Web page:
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148
A RateAdaptive MAC Protocol for MultiHop Wireless Networks
, 2001
"... Wireless local area networks (WLANs) have become increasingly popular due to the recent availability of affordable devices that are capable of communicating at high data rates. These high rates are possible, in part, through new modulation schemes that are optimized for the channel conditions bring ..."
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Cited by 360 (5 self)
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Wireless local area networks (WLANs) have become increasingly popular due to the recent availability of affordable devices that are capable of communicating at high data rates. These high rates are possible, in part, through new modulation schemes that are optimized for the channel conditions bringing about a dramatic increase in bandwidth efficiency. Since the choice of which modulation scheme to use depends on the current state of the transmission channel, newer wireless devices often support multiple modulation schemes, and hence multiple data rates, with mechanisms to switch between them. Users are given the option to either select an operational data rate manually or to let the device automatically choose the appropriate modulation scheme (data rate) to match the prevailing conditions. Automatic rate selection protocols have been studied for cellular networks but there have been relatively few proposals for WLANs. In this paper we present a rate adaptive MAC protocol called the ReceiverBased AutoRate (RBAR) protocol. The novelty of RBAR is that its rate adaptation mechanism is in the receiver instead of in the sender. This is in contrast to existing schemes in devices like the WaveLAN II [15]. We show that RBAR is better because it results in a more efficient channel quality estimation which is then reected in a higher overall throughput Our protocol is based on the RTS/CTS mechanism and consequently it can be incorporated into many medium access control protocols including the widely popular IEEE 802.11 protocol. Simulation results of an implementation of RBAR inside IEEE 802.11 show that RBAR performs consistently well.
Efficient power control via pricing in wireless data networks
 IEEE Trans. on Commun
, 2002
"... Abstract—A major challenge in the operation of wireless communications systems is the efficient use of radio resources. One important component of radio resource management is power control, which has been studied extensively in the context of voice communications. With the increasing demand for wir ..."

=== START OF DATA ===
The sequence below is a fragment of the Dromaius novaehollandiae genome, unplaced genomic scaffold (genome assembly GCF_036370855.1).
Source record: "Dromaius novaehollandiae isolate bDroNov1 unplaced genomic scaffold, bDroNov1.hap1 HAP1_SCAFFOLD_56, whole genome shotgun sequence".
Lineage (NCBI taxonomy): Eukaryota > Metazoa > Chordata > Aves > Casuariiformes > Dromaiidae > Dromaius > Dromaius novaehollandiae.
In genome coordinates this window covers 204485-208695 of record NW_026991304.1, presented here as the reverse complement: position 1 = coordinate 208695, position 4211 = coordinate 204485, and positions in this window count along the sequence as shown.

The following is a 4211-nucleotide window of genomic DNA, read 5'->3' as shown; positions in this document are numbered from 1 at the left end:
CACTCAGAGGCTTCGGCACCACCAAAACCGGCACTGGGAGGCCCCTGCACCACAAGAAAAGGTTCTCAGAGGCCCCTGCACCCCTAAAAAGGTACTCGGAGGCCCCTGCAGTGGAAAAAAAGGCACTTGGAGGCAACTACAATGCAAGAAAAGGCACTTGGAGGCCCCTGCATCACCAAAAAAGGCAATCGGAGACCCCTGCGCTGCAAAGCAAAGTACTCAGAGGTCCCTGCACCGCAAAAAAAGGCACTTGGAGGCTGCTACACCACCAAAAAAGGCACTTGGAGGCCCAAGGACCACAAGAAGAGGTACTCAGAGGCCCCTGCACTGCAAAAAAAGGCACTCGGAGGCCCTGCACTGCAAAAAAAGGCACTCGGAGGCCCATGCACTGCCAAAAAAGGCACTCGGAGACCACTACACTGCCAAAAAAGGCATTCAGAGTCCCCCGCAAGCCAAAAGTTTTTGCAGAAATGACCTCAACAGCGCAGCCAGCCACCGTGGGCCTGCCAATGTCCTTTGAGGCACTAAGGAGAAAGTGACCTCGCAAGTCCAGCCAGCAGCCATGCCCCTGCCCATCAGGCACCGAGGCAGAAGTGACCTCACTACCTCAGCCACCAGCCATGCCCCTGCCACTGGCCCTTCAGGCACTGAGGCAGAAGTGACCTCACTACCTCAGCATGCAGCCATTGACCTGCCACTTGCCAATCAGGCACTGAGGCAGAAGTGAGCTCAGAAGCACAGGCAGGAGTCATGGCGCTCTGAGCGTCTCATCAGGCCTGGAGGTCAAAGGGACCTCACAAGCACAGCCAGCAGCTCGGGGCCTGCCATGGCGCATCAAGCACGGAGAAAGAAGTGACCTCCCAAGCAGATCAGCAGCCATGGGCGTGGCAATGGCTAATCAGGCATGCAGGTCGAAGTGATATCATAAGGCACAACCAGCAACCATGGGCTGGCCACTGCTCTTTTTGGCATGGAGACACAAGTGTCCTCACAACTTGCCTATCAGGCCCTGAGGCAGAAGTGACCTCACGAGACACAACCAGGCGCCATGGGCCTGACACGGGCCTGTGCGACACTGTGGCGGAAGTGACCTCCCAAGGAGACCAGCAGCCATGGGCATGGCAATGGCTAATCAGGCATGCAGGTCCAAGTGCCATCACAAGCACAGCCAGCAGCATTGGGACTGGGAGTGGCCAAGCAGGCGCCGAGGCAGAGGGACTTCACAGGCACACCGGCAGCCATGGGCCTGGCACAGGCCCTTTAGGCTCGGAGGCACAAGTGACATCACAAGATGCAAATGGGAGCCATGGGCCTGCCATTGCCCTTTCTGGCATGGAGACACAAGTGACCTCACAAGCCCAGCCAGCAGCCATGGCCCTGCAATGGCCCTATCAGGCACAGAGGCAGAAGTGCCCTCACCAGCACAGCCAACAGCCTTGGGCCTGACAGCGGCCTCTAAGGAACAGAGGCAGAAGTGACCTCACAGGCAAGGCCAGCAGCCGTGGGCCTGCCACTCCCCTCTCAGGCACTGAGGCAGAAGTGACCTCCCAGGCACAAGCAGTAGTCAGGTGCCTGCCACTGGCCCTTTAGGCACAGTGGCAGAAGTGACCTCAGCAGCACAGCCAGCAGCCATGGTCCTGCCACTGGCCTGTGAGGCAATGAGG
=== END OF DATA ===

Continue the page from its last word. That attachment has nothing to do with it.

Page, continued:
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Cited by 224 (6 self)
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Abstract—A major challenge in the operation of wireless communications systems is the efficient use of radio resources. One important component of radio resource management is power control, which has been studied extensively in the context of voice communications. With the increasing demand for wireless data services, it is necessary to establish power control algorithms for information sources other than voice. We present a power control solution for wireless data in the analytical setting of a game theoretic framework. In this context, the quality of service (QoS) a wireless terminal receives is referred to as the utility and distributed power control is a noncooperative power control game where users maximize their utility. The outcome of the game results in a Nash equilibrium that is inefficient. We introduce pricing of transmit powers in order to obtain Pareto improvement of the noncooperative power control game, i.e., to obtain improvements in user utilities relative to the case with no pricing. Specifically, we consider a pricing function that is a linear function of the transmit power. The simplicity of the pricing function allows a distributed implementation where the price can be broadcast by the base station to all the terminals. We see that pricing is especially helpful in a heavily loaded system. Index Terms—Game theory, Pareto efficiency, power control, pricing, wireless data. I.
QoS and Fairness Constrained Convex Optimization of Resource Allocation for Wireless Cellular and Ad Hoc Networks
 in Proc. IEEE Infocom
, 2002
"... For wireless cellular and ad hoc networks with QoS constraints, we propose a suite of problem formulations that allocate network resources to optimize SIR, maximize throughput and minimize delay. The distinguishing characteristics of these resource allocation formulations is that, by using convex op ..."